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5 Easy Ways To Make Vegetables The Star Of Your BBQ

By Maria Cook

Most eco-conscious people are aware that eating less meat is good for the planet. But in practice, keeping away from meat can be easier said than done, especially during summertime--the season of outdoor grilling and backyard barbecues. Part of the reason it's so hard to turn down meat in favor of veggies is because most people are never taught how to properly prepare vegetables. 

But rest assured, it's no more difficult than preparing meat! In fact, the best way to make vegetables delectable is to treat them as if they are meat. This handy list of tips can help you create veggies so delicious, even hardened meat-eaters will be begging for seconds. Even if one of those meat-eaters is you! 

Select flavorful vegetables.

Just as one might consider which cut of meat to prepare for dinner, vegetables should be carefully selected for maximum flavor potential. When cooking veggies for summer get togethers, avoid watery or bland veggies, such as potatoes, turnips and cucumbers. Instead, choose veggies that can be prepared in a variety of ways and produce a bold array of flavors. These include bell peppers (red, green, and yellow), onions, tomatoes, asparagus, and yellow squash.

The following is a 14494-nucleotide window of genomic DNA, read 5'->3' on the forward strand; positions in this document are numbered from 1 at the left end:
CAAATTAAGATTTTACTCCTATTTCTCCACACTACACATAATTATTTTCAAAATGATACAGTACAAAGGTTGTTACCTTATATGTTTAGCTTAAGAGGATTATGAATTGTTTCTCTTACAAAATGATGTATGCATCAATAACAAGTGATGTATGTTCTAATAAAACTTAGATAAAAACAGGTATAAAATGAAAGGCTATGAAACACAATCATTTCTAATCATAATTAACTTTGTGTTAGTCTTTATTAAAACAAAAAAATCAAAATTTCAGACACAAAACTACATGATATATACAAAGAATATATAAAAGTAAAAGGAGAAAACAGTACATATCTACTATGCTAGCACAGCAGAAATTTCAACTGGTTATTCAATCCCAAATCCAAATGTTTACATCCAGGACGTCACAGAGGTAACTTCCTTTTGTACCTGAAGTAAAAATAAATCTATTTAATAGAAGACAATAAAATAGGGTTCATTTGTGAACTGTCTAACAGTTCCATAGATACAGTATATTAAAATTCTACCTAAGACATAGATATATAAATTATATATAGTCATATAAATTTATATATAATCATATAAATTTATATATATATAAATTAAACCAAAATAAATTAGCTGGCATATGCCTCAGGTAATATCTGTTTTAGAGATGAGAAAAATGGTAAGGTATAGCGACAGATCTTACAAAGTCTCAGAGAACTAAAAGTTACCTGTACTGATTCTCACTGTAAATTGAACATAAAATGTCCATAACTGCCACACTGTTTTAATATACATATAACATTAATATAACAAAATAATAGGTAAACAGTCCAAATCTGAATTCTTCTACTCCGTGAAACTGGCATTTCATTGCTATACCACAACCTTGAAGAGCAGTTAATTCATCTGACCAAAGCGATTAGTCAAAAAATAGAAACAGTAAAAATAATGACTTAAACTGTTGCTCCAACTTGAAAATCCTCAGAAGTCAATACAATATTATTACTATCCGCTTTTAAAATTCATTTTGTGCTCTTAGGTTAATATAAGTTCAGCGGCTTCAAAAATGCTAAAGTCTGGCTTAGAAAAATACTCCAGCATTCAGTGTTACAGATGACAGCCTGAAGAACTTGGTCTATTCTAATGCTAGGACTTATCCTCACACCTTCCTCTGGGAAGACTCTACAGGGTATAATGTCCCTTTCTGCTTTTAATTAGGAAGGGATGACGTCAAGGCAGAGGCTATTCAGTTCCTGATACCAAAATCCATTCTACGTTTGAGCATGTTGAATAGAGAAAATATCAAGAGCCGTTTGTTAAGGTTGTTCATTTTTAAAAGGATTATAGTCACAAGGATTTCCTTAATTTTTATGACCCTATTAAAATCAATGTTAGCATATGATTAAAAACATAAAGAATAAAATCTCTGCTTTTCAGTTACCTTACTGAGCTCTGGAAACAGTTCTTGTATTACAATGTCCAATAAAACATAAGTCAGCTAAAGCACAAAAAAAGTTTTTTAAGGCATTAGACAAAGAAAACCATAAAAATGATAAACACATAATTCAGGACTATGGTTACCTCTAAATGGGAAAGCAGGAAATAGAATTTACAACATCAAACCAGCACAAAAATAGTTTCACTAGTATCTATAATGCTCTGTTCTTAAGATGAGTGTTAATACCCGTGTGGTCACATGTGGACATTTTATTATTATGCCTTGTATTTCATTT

All of these can be baked, grilled, sauteed or combined into salsa. With these veggies, you will have the potential to create dishes with as much punch as any traditional burger or brat. They also have the added advantage of looking as great as they taste--their bright colors and pleasing, varied aromas make it hard not to be tempted.

Give your vegetables a dry rub.

As any barbecue lover knows, dry-rubs can be key to bringing out meats' flavor. But it isn't only meat that deserves the dry rub treatment! Just about any vegetable dish, from kabobs to baked veggies, can benefit from a good rub down. 

Your dry-rub recipe doesn't need to be complicated. In fact, there's likely no reason that you can't reuse any recipe you've already been using for meat. Dry-rub recipes are as varied as human palates, so the sky is the limit on what flavors you can bring to the table! From ulta-spicy cajun-style rubs to savory Texas-barbecue rubs, feel free to experiment. Rubs should generally be added before cooking, but can sometimes also be sprinkled atop your dish after cooking for an added kick. 

If you're still unsure of where to start, then try out this simple recipe for a basic veggie dry rub.